Update from the Eusser congress: “Brain and pain”


Annelies Maenhout, Events / Monday, January 20th, 2020

On 13-14th of december 2019 EUSSER held a congress in the Netherlands, focussing on the importance of the brain in pain mechanisms.

The congress kicked off with a lecture of Ghent University colleague Iris Coppieters on “Understanding pain”. Her take home messages were:

  • Pain is always a subjective experience that is influenced to varying degrees by biological, psychological and social factors
  • Chronic pain is not simply a continuum of acute pain
  • There is structural and functional reorganization of the brain in people with chronic pain
  • Brain circuits involved in acute and chronic pain differ with a shift from nociceptive to emotional circuits in chronic pain
  • Learning about pain is the first important step for patients, health care providers and society

Jo Gibson built further on this stating that patients pain beliefs impact the way they move and that these pain beliefs are modifiable. First, being a confident therapist is crucial in this modification. The patient should believe in therapy to have a successfull outome. Second, therapist can work with reducing symptoms to reduce the threat. To do so, she suggests to use improvement tests. For example by using feedforward activation. By engaging the hand, the shoulder is ready for action. Another example is to shorten lever arm during shoulder movement, to activate the cuff to increase compression (using theraband) or to facilitate the scapula during shoulder movement. These improvement tests inform our exercise selection.

Furthermore she discussed the impact of daily stress triggers on pain perception and reminded us that patients experience less pain when they have something more important to do, so therapists should play with processing, distraction and cognitive bias. Using mirror therapy, using a task to override the protective strategy, using music during therapy or using lef-right judgement were some of the examples.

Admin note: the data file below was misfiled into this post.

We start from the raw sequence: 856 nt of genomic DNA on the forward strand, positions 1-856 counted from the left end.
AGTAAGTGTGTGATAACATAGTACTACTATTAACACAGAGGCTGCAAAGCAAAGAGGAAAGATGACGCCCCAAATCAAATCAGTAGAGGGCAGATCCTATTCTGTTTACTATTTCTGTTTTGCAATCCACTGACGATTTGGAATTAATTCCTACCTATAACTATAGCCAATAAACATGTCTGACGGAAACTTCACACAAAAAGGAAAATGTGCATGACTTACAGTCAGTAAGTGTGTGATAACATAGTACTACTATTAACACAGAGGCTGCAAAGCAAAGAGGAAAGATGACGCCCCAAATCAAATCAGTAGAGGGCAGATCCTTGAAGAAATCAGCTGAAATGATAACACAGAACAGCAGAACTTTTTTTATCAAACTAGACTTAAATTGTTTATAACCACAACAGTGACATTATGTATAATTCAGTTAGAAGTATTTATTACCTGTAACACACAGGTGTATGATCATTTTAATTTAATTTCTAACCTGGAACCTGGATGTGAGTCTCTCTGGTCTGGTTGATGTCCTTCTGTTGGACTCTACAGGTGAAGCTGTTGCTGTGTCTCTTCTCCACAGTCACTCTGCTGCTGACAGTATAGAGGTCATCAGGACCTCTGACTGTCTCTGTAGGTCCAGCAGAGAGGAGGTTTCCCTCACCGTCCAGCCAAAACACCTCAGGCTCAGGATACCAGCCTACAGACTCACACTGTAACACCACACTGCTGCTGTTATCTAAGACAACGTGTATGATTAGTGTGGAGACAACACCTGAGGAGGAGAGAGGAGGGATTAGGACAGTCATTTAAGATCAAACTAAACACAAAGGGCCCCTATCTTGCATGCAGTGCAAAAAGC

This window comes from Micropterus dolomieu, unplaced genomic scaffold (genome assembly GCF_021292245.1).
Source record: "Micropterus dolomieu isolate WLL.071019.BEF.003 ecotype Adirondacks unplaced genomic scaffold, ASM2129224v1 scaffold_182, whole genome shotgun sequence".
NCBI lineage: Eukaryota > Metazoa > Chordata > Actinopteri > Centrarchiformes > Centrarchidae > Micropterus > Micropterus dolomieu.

As a psychologist, Johan Vlaeyen informed the audience about psychological aspects of pain. Explaining the fear avoidance model, he explained how pain urges action. Pain is valued as a high or low threat by the brain and choices are made for action. The brain learns from pain and is becomes conditioned to anticipate potential averse effects. Extinction of threat is achieved by graded exposure.

In shoulder patients, the only real predictors for outcome are baseline pain and self efficacy according to the longitudinal study of Rachel Chester. She explained how a therapist can increase that personal mastery. She gives splendid suggestions on how to implement that in your practice. Some examples:

  • Use video recordings of exercises for your patients, this remembers them that they can do it, they can control pain
  • Use truthfull verbal persuasion and encouragement
  • Reframe anxiety
  • Have patients observe themselves or others successfully performing a task
  • Break the cycle of fear: use mindfullness, breathing exercises, relaxation training, graded activities, touch for symptom modification,…

Kevin Kuppens held a lecture on “Shoulder pain orchestrated by the brain”. He discussed measures for central sensitisation. Pain pressure thresholds are an indirect way to measure central sensitisation and a low pain pressure treshold indicates hyperalgesia. However, the variation in PPT measures is huge and there is no clear evidence that PPT in patients with shoulder pain is lower. Clinicians must take into account that this measure is only an indication of hyperalgesia but no diagnostic tool. Good physiotherapy should entail 2 main components being 1) Active rehabilitation and 2) Good communication. Individual needs of the patient are key.

Some specific pathologies were discussed in the view of “brain and pain”: instability (By Gregory Cunningham) and frozen shoulder (by Liesbeth De Baets:

Gregory Cunningham dealt the question why there is prolonged apprehension after stabilisation surgery. He first discussed peripheral explanations like the presence of subclinical neurological injury after shoulder luxation besides the clinical injuries which are present in 14% of patients. Subscapularis splitting might also be a peripheral cause for maintaining apprehension. Besides peripheral explanation there might be an important role for central adaptations. Changes have been demonstrated in the ipsilateral sensorimotor cortex and the brain network for fear of patients after shoulder luxation. This brings us to the implications for treatment: treat the whole and incorportate brain-reafferention in treatment for example using biofeedback and cognitive behavioural training.